By Ashley Inge—
A 2016 draft report on the pros and cons of Tarleton moving from NCAA Division II to Division I says the move would “provide significant opportunities for increased revenue and marketing dollars” but also require “a significant financial investment in athletics.”
Tarleton athletic director Lonn Reisman says the move would “make Tarleton a major player.”
A copy of the Jan. 13, 2016 Division I Transition Plan – stamped “DRAFT” and which has not been publicly released – was given to Texan News by a person who asked not to be identified.
According to the Transition Plan, reclassifying to Division I will “require an additional investment in intercollegiate athletics, primarily in student athlete scholarships.” As outlined in the Transition Plan, Division I Athletics spending without external revenue will increase from $7.4 million in 2017-2018 to $10.6 million in 2022-2023. Similarly, Tarleton’s budget will increase from $174 million in 2017-2018 to $202 million in 2022-2023.
The draft also states that student-athletes will be put on a mandatory four-year moratorium on postseason play for all sports, which would mean that the students would not be able to participate in conferences or national championships for four years after the university reclassifies to Division I. “We can’t please everyone,” Reisman says. Not every student-athlete will be happy with the moratorium, but he thinks that the majority of the students will be thrilled to be “well-known” and “on the same level as Baylor.”
According to the plan, reclassifying to Division I aligns well with the direction the University is taking in the future. The draft states that transitioning to Division I will be “historical and would be one of the biggest decisions/moments in the history of Tarleton State University.”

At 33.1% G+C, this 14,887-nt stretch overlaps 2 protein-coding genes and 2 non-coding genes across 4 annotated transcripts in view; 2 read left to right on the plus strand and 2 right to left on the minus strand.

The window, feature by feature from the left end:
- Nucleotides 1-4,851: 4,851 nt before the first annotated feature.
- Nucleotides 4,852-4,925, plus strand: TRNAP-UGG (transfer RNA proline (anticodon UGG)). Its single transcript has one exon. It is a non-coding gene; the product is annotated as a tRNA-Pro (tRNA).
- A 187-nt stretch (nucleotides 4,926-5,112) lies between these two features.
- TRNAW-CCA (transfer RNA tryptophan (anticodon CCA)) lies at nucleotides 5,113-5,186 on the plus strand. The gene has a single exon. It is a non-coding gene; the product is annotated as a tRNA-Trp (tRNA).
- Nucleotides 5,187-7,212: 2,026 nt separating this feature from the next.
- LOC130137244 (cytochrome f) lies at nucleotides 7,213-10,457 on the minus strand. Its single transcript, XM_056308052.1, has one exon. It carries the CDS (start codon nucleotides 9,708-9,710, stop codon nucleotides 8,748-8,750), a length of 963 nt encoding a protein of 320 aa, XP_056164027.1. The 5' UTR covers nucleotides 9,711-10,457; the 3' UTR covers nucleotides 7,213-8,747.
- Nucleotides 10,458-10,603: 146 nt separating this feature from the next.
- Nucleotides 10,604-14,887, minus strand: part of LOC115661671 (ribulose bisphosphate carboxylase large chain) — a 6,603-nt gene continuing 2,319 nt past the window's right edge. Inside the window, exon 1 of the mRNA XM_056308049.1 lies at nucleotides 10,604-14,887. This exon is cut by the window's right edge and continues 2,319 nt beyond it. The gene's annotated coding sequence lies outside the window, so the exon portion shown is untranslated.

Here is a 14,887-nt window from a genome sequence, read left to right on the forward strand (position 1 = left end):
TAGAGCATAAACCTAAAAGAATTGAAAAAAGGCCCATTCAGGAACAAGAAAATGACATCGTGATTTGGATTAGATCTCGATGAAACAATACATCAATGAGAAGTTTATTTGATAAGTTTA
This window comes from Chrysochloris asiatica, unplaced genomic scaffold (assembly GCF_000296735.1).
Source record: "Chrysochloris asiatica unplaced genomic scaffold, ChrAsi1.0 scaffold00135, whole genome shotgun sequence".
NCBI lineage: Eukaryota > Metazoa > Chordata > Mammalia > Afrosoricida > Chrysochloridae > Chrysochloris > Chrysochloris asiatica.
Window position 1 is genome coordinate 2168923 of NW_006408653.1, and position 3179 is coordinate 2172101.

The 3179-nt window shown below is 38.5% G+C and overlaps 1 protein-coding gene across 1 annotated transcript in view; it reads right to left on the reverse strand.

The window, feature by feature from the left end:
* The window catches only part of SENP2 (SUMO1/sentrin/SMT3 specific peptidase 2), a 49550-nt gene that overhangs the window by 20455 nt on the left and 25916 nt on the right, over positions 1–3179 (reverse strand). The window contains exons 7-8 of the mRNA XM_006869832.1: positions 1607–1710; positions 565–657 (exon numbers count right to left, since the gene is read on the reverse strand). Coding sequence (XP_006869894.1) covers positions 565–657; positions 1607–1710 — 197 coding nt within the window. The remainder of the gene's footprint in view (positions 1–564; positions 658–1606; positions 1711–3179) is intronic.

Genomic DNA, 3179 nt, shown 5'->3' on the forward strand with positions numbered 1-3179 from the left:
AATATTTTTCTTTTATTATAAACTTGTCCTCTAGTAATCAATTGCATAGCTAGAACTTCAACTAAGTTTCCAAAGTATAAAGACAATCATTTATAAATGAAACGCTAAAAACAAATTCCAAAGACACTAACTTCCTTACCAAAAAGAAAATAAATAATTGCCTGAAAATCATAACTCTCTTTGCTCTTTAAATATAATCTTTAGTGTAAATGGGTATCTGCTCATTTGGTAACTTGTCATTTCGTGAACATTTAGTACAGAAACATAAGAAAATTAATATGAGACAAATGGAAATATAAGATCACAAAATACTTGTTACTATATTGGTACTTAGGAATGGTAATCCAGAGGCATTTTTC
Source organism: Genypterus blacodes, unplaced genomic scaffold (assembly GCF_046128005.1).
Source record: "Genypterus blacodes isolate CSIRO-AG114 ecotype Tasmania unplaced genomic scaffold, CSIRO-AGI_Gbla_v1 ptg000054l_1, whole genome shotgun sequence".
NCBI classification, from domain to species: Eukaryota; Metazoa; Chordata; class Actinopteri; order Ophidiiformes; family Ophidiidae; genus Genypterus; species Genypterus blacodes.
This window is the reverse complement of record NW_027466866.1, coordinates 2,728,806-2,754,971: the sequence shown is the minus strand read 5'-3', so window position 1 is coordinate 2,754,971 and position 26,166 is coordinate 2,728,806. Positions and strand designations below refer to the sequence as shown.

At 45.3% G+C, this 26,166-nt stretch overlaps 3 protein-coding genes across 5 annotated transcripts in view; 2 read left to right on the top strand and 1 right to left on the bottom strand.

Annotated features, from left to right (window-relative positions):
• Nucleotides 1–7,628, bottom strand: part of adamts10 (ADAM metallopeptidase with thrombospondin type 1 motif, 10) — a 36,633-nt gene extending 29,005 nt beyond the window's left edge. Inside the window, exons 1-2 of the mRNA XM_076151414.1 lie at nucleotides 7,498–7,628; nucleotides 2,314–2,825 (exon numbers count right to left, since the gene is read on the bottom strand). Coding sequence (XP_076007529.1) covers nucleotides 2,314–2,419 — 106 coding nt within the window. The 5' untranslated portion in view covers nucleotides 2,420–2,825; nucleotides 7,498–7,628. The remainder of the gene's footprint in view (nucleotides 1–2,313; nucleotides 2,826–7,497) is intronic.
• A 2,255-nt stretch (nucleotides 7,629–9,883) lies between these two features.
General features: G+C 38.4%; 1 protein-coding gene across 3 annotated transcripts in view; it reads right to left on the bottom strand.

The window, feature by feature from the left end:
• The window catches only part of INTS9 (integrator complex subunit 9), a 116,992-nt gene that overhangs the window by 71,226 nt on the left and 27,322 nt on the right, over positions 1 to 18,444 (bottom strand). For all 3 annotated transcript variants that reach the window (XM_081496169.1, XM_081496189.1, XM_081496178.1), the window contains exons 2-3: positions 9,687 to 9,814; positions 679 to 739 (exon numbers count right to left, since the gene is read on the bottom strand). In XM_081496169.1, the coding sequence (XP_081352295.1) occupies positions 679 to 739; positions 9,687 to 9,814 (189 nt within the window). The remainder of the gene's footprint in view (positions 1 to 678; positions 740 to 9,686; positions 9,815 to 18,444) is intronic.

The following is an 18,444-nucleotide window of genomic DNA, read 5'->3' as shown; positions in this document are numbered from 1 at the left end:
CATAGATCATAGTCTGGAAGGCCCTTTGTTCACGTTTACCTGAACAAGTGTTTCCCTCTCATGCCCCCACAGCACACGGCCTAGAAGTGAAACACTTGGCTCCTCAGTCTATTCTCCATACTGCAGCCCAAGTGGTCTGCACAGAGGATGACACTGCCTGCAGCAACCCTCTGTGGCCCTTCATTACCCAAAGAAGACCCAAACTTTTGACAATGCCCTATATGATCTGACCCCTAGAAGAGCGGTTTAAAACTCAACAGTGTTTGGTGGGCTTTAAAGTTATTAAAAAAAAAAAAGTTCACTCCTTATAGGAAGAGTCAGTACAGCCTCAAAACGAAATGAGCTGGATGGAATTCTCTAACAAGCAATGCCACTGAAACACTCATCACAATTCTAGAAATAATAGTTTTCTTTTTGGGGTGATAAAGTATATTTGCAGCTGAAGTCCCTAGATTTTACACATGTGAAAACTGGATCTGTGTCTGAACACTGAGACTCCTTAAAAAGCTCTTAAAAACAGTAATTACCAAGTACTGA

Reclassifying to Division I, the plan says it “provides increased exposure from a marketing and branding perspective” and “will provide significant opportunities for increased revenue and marketing dollars.”
Although there is some speculation that Division I is only awarded by the size of the school, this is not the case, says Michael Landis, an assistant professor of history and a member of the faculty senate at Tarleton. Landis says he also taught at a Division I university.
“I spent one year as a visiting assistant professor of history at Sacred Hearts University, a small catholic school in Connecticut. It was smaller than Tarleton, but being Division I isn’t about the size of the school; it’s about the types of facilities you have. It’s about the number and amount of scholarships you have for your athletes and there are a couple of other components as well,” Landis said.
The report shows that the budget for scholarships for men’s sports will increase from $1.6 million in 2017-2018 to $3.4 million in 2022-2023. The budget for scholarships for women’s sports will increase as well from $1.2 million in 2017-2018 to $2.3 million in 2022-2023.
Tarleton State University has been looking to reclassify to Division I since 2003. In order to reclassify to Division I, Tarleton has to be invited to a conference. However, Reisman says Tarleton has not yet been invited to a conference.